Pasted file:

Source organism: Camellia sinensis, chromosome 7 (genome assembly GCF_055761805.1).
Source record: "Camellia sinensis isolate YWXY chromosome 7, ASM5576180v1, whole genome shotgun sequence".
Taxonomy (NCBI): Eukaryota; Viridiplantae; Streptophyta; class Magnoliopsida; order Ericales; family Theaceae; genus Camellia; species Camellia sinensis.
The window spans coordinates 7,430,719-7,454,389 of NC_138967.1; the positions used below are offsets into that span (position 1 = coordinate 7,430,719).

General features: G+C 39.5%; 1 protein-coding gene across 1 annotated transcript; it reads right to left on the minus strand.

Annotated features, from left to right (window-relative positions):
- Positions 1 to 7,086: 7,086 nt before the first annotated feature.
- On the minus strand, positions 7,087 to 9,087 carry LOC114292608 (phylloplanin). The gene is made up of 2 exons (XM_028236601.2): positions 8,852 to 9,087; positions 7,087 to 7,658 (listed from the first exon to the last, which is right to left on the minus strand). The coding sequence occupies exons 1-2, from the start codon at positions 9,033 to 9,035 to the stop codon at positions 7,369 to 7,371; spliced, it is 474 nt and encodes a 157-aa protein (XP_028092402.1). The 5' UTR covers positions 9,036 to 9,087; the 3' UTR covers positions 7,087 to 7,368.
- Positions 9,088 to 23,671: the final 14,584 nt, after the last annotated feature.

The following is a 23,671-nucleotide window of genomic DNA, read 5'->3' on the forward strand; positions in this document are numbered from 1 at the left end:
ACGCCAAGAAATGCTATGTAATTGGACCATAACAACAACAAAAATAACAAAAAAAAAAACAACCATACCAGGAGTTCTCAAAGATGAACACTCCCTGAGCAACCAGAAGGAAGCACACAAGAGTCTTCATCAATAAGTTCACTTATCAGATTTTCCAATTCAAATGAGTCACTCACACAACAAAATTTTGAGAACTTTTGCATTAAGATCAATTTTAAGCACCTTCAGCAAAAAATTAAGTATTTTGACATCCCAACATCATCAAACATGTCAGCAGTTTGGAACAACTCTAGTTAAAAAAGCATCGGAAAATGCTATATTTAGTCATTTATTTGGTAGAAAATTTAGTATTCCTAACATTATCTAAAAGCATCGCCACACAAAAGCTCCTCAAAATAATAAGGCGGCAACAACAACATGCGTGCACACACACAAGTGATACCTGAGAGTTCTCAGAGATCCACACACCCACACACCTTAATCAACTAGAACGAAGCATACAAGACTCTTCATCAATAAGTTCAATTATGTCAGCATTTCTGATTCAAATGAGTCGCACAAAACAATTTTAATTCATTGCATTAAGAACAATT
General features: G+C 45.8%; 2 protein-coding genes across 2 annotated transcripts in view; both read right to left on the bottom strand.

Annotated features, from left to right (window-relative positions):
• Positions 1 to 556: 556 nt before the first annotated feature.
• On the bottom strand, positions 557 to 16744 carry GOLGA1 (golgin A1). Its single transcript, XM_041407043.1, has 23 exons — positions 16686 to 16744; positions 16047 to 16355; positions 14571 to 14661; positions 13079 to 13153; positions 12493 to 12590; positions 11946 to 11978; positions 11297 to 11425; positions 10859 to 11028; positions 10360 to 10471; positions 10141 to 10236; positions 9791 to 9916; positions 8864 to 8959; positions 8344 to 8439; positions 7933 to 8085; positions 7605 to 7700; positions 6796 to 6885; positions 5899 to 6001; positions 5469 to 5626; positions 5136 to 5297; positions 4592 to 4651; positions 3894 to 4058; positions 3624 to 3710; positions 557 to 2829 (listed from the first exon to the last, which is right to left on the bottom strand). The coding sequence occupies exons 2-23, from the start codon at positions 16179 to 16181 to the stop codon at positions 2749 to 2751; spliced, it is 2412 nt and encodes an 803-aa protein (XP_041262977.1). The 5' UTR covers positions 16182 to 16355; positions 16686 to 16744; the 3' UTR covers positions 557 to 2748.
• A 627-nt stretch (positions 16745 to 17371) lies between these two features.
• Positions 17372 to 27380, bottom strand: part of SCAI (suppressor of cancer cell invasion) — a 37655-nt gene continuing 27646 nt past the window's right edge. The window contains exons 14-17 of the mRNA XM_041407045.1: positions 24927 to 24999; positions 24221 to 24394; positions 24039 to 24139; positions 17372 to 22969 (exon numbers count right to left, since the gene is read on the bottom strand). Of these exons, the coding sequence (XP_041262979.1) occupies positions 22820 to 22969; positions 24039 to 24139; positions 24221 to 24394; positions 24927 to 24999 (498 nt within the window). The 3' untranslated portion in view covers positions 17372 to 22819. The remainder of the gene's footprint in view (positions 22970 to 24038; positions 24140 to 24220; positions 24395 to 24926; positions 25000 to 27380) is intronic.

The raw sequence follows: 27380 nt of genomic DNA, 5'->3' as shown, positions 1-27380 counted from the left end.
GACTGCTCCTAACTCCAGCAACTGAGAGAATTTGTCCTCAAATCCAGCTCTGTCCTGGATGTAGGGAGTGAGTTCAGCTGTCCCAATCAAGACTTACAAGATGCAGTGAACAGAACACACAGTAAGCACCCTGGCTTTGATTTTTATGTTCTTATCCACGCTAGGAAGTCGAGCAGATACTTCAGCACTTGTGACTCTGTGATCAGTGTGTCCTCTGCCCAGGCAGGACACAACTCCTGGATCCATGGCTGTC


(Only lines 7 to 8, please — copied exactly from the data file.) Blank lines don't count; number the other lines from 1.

- Positions 1 to 7,086: 7,086 nt before the first annotated feature.
- On the minus strand, positions 7,087 to 9,087 carry LOC114292608 (phylloplanin). The gene is made up of 2 exons (XM_028236601.2): positions 8,852 to 9,087; positions 7,087 to 7,658 (listed from the first exon to the last, which is right to left on the minus strand). The coding sequence occupies exons 1-2, from the start codon at positions 9,033 to 9,035 to the stop codon at positions 7,369 to 7,371; spliced, it is 474 nt and encodes a 157-aa protein (XP_028092402.1). The 5' UTR covers positions 9,036 to 9,087; the 3' UTR covers positions 7,087 to 7,368.